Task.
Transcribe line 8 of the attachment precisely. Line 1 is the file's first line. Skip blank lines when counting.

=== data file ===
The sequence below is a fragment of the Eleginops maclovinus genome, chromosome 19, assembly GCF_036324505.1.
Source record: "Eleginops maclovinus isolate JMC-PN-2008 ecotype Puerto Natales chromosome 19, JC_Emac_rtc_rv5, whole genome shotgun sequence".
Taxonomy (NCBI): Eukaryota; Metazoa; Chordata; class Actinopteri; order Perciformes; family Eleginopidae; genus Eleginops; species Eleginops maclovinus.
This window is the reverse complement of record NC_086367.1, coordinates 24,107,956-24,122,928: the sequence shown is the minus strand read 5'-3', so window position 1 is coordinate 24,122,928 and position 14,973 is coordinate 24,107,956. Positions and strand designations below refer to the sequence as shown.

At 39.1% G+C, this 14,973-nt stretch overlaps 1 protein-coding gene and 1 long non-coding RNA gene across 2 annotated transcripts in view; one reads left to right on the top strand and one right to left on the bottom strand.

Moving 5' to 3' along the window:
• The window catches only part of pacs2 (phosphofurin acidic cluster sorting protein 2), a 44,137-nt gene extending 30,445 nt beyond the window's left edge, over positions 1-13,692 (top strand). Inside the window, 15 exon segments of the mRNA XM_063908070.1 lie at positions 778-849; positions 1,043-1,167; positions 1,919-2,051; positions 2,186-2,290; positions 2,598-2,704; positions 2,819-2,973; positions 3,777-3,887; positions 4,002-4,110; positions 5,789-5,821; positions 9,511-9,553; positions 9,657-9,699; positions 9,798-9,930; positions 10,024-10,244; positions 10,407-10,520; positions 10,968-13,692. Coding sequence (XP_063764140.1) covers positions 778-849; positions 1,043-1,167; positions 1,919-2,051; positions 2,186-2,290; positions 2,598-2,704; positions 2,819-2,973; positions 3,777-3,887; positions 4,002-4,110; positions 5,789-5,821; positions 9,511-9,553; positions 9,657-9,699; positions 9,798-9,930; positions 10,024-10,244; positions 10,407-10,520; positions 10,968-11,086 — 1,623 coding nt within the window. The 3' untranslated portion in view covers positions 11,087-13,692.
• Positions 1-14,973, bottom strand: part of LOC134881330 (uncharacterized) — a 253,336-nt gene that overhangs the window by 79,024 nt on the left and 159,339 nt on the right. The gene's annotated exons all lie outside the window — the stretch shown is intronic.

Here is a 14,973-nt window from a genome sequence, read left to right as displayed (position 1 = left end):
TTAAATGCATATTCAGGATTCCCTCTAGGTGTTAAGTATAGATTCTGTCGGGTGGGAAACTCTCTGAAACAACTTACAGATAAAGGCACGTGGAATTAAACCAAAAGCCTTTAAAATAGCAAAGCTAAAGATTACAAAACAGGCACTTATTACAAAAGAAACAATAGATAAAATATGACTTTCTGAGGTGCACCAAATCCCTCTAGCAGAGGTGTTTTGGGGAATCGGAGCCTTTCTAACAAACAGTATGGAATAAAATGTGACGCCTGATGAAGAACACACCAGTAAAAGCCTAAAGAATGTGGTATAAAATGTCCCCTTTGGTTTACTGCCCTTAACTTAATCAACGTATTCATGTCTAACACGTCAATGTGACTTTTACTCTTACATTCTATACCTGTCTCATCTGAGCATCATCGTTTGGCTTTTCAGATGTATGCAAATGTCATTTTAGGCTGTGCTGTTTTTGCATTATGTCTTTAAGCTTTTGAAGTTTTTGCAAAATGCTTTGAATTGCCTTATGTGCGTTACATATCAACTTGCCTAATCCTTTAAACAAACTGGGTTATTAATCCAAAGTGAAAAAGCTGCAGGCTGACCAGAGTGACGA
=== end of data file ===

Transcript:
• Positions 1-14,973, bottom strand: part of LOC134881330 (uncharacterized) — a 253,336-nt gene that overhangs the window by 79,024 nt on the left and 159,339 nt on the right. The gene's annotated exons all lie outside the window — the stretch shown is intronic.